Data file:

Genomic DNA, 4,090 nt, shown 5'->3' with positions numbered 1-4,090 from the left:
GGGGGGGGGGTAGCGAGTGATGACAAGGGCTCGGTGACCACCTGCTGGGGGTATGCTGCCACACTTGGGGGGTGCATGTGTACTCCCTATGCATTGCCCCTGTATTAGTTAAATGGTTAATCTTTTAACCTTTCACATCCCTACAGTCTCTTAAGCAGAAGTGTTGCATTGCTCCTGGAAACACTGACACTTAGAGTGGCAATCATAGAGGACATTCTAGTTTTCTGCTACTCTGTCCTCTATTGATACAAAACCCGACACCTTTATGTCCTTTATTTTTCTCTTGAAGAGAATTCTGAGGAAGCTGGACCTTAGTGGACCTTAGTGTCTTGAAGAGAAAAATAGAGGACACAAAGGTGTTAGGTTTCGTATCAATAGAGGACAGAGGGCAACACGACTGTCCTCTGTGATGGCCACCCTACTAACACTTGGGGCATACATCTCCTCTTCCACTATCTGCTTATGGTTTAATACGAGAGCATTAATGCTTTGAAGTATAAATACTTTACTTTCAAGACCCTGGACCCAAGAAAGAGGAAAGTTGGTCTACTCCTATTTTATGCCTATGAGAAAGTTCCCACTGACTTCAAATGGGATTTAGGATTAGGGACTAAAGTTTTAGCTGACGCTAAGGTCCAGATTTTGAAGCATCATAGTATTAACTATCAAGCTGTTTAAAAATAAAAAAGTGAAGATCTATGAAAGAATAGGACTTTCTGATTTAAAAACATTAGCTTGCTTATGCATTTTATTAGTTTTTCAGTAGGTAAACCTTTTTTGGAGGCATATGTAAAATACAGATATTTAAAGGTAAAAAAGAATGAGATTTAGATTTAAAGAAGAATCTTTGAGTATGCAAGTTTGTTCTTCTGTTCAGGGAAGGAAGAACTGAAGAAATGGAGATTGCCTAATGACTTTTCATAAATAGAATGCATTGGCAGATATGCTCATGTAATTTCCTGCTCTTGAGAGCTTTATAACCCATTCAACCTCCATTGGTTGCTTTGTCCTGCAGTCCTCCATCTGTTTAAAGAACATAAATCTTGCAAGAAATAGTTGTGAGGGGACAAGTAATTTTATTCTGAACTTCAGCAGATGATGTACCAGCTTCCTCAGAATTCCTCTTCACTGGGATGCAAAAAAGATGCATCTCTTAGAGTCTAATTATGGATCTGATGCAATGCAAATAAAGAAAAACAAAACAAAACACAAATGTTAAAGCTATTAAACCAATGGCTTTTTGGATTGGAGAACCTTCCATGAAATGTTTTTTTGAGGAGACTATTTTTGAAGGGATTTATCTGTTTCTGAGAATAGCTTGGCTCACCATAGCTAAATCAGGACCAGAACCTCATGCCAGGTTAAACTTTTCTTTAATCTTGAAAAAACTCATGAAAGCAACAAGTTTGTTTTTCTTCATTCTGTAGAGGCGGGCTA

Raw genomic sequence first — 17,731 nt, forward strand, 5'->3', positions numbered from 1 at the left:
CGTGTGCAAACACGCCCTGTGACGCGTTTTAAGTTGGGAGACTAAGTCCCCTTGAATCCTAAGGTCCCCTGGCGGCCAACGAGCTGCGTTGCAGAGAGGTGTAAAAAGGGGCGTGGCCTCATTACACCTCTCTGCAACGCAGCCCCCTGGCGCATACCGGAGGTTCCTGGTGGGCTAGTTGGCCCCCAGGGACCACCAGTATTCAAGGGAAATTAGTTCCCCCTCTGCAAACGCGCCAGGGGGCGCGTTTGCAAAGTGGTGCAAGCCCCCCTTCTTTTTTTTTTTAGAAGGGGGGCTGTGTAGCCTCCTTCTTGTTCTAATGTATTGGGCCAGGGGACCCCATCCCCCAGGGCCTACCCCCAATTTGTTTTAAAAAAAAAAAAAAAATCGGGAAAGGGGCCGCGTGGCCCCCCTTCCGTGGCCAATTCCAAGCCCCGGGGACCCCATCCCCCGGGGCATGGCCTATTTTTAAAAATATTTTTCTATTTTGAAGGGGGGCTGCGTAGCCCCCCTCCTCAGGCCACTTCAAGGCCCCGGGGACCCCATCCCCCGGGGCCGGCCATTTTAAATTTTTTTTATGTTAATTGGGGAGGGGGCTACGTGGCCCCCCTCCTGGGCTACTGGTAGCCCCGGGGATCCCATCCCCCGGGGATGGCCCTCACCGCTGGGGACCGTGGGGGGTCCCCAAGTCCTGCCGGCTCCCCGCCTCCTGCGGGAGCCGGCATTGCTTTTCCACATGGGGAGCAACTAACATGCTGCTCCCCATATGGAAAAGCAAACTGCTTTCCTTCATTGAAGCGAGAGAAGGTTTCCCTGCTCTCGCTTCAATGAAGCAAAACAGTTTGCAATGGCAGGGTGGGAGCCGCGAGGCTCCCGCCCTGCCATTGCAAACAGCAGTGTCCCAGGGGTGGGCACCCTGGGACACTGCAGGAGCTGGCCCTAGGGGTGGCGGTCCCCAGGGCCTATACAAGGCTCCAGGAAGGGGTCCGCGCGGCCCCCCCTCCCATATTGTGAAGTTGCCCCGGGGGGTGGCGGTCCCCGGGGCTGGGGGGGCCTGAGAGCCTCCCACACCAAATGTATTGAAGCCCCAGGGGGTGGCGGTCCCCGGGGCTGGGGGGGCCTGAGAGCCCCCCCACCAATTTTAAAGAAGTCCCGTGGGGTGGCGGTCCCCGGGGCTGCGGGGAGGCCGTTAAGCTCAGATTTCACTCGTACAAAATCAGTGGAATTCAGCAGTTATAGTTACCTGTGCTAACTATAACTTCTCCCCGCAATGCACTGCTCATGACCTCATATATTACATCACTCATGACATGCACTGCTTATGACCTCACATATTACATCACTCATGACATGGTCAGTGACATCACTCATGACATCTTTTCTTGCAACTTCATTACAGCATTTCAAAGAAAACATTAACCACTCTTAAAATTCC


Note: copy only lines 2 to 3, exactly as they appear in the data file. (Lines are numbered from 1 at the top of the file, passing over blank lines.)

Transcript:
GGGGGGGGGGTAGCGAGTGATGACAAGGGCTCGGTGACCACCTGCTGGGGGTATGCTGCCACACTTGGGGGGTGCATGTGTACTCCCTATGCATTGCCCCTGTATTAGTTAAATGGTTAATCTTTTAACCTTTCACATCCCTACAGTCTCTTAAGCAGAAGTGTTGCATTGCTCCTGGAAACACTGACACTTAGAGTGGCAATCATAGAGGACATTCTAGTTTTCTGCTACTCTGTCCTCTATTGATACAAAACCCGACACCTTTATGTCCTTTATTTTTCTCTTGAAGAGAATTCTGAGGAAGCTGGACCTTAGTGGACCTTAGTGTCTTGAAGAGAAAAATAGAGGACACAAAGGTGTTAGGTTTCGTATCAATAGAGGACAGAGGGCAACACGACTGTCCTCTGTGATGGCCACCCTACTAACACTTGGGGCATACATCTCCTCTTCCACTATCTGCTTATGGTTTAATACGAGAGCATTAATGCTTTGAAGTATAAATACTTTACTTTCAAGACCCTGGACCCAAGAAAGAGGAAAGTTGGTCTACTCCTATTTTATGCCTATGAGAAAGTTCCCACTGACTTCAAATGGGATTTAGGATTAGGGACTAAAGTTTTAGCTGACGCTAAGGTCCAGATTTTGAAGCATCATAGTATTAACTATCAAGCTGTTTAAAAATAAAAAAGTGAAGATCTATGAAAGAATAGGACTTTCTGATTTAAAAACATTAGCTTGCTTATGCATTTTATTAGTTTTTCAGTAGGTAAACCTTTTTTGGAGGCATATGTAAAATACAGATATTTAAAGGTAAAAAAGAATGAGATTTAGATTTAAAGAAGAATCTTTGAGTATGCAAGTTTGTTCTTCTGTTCAGGGAAGGAAGAACTGAAGAAATGGAGATTGCCTAATGACTTTTCATAAATAGAATGCATTGGCAGATATGCTCATGTAATTTCCTGCTCTTGAGAGCTTTATAACCCATTCAACCTCCATTGGTTGCTTTGTCCTGCAGTCCTCCATCTGTTTAAAGAACATAAATCTTGCAAGAAATAGTTGTGAGGGGACAAGTAATTTTATTCTGAACTTCAGCAGATGATGTACCAGCTTCCTCAGAATTCCTCTTCACTGGGATGCAAAAAAGATGCATCTCTTAGAGTCTAATTATGGATCTGATGCAATGCAAATAAAGAAAAACAAAACAAAACACAAATGTTAAAGCTATTAAACCAATGGCTTTTTGGATTGGAGAACCTTCCATGAAATGTTTTTTTGAGGAGACTATTTTTGAAGGGATTTATCTGTTTCTGAGAATAGCTTGGCTCACCATAGCTAAATCAGGACCAGAACCTCATGCCAGGTTAAACTTTTCTTTAATCTTGAAAAAACTCATGAAAGCAACAAGTTTGTTTTTCTTCATTCTGTAGAGGCGGGCTA

Raw genomic sequence first — 17,731 nt, forward strand, 5'->3', positions numbered from 1 at the left: